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12 But when they believed Philip preaching the things concerning the kingdom of God, and the name of Jesus Christ, they were baptized, both men and women.
Believing that there will be a kingdom in some sense, is not believing in the Kingdom covenanted of God. No matter how many kingdoms we believe in, if we do not believe in the particular one promised, we do not believe "the exceeding great and precious promises," and are, therefore, not prepared for remission of sins in the name of the Lord Jesus.
The kingdoms of Gentilism are multitudinous, "kingdoms beyond the skies," "the kingdom of Grace," "the Church," the post-millennial kingdom," and so forth. The Gospel has nothing to do with such Gentile notions. They are the creations of the Apostacy-the vain imaginations of mens' evil and unsanctified hearts.
The kingdom we contend for, as the subject of pre-immersional faith, is no "trifle." It is God's truth, and subversive of every Gentilism extant. Suppress this monarchical truth, and the Bible is reduced to a book of Jewish Annals, moral apothegms, and proverbial sayings. The Kingdom in its proper time, place, and circumstances, or none. It is the great subject of the Bible, and the faith admits no other.
Herald of the Kingdom and Age to Come, Nov 1853.
20 But Peter said unto him, Thy money perish with thee, because thou hast thought that the gift of God may be purchased with money.
21 Thou hast neither part nor lot in this matter: for thy heart is not right in the sight of God.
Those who know the Scriptures know that a man may have "believed the things concerning the Kingdom of God and the name of Jesus Christ," and thereupon have been baptised, as Simon Magus was, and yet, like him, be "in the gall of bitterness and the bond of iniquity," having "neither part not lot in the matter" (Acts viii. 13-21).
His "heart was not right in the sight of God," as Peter declared (verse 21). We know that "if any man have not the Spirit of Christ, he is none of his" (Rom. viii. 9). "Let this mind be in you which was also in Christ Jesus," exclaims Paul. Consequently, our legal privileges will wither to nothing, if we do not conform to the mind and spirit and heart that belong to the high calling to which we have been called.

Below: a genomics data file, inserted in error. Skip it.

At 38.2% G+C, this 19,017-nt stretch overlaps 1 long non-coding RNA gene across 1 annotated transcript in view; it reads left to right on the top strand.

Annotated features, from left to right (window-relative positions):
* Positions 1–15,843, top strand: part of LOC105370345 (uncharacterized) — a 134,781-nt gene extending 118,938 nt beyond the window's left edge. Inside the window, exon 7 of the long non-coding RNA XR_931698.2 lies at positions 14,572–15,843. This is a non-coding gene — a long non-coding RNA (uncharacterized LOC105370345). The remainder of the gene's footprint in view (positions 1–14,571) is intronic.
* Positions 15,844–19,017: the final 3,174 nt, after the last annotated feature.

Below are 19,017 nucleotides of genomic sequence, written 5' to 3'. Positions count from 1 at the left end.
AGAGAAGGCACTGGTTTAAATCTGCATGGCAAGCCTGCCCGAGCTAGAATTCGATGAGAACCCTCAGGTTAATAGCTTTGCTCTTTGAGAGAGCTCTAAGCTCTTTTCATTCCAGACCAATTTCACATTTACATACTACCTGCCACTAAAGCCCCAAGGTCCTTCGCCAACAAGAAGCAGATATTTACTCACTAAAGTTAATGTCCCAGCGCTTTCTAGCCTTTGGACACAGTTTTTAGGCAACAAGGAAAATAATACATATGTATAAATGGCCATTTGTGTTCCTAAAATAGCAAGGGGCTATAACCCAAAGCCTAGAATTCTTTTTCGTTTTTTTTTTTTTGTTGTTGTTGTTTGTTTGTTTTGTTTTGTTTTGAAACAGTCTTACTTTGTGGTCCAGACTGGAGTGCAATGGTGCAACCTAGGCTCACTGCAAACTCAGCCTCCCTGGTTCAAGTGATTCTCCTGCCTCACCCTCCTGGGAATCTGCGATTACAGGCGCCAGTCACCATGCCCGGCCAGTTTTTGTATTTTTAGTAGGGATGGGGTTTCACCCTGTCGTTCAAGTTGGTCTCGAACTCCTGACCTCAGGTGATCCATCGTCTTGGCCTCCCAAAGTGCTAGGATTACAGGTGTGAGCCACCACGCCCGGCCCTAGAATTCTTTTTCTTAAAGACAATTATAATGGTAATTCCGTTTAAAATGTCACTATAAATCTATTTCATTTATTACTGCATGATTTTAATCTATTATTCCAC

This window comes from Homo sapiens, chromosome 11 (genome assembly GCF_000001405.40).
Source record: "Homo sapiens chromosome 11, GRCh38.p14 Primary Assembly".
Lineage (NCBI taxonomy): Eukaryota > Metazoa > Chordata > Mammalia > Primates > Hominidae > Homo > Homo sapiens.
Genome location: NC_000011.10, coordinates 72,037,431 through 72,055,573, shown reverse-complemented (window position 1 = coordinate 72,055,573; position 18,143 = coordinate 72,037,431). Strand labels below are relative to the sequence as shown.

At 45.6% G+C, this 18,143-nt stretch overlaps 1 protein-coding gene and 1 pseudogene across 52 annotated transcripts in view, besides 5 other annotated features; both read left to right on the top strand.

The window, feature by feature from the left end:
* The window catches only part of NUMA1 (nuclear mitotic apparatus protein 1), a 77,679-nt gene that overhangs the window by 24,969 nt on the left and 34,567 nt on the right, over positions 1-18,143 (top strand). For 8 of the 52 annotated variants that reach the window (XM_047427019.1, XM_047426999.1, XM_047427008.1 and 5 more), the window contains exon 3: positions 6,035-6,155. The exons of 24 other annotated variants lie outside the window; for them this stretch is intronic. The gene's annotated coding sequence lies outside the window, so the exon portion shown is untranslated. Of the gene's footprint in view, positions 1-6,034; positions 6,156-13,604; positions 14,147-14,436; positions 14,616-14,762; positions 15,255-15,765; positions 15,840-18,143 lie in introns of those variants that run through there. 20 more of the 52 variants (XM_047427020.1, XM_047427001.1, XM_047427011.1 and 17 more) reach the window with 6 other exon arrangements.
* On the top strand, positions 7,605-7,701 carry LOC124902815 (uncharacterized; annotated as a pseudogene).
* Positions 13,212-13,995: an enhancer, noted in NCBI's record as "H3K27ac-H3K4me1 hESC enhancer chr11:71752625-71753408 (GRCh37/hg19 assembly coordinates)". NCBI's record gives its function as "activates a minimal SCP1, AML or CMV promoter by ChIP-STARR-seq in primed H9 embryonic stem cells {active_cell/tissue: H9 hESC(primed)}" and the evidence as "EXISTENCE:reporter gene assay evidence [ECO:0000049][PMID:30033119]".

What this mind and spirit and heart are we learn, and learn only, from the Scriptures, and from them only by the reading of them-the daily, attentive, loving reading of them, There is constant need for insistence on this. The mind of God is in the Bible, and we cannot come under its power except by daily traffic there. We easily persuade ourselves in our own creature satisfactions that a little Bible is enough, and many of us perhaps take this little at a time when it does us little good-at the end of the day, perhaps, when our force is spent, and the brain retains little susceptibility to impression.
Let us get away from this delusion. Let us realise that our warfare against the natural mind, which is native to us all, must, if it is to be a successful warfare, be an unremitting warfare. "Let the word of Christ dwell in you richly," is Paul's exhortation. Oh, let us obey this sound advice.
The rich in-dwelling of the word of Christ will be a constant antidote to the foolish thoughts and words of man, which are a natural heritage with us all. It will enable us to overcome in the good fight against folly and inanity. We shall find the daily reading of the word to be "mighty through God to the pulling down of strongholds, bringing into captivity every thought to the obedience of Christ."
The Christadelphian, Dec 1896.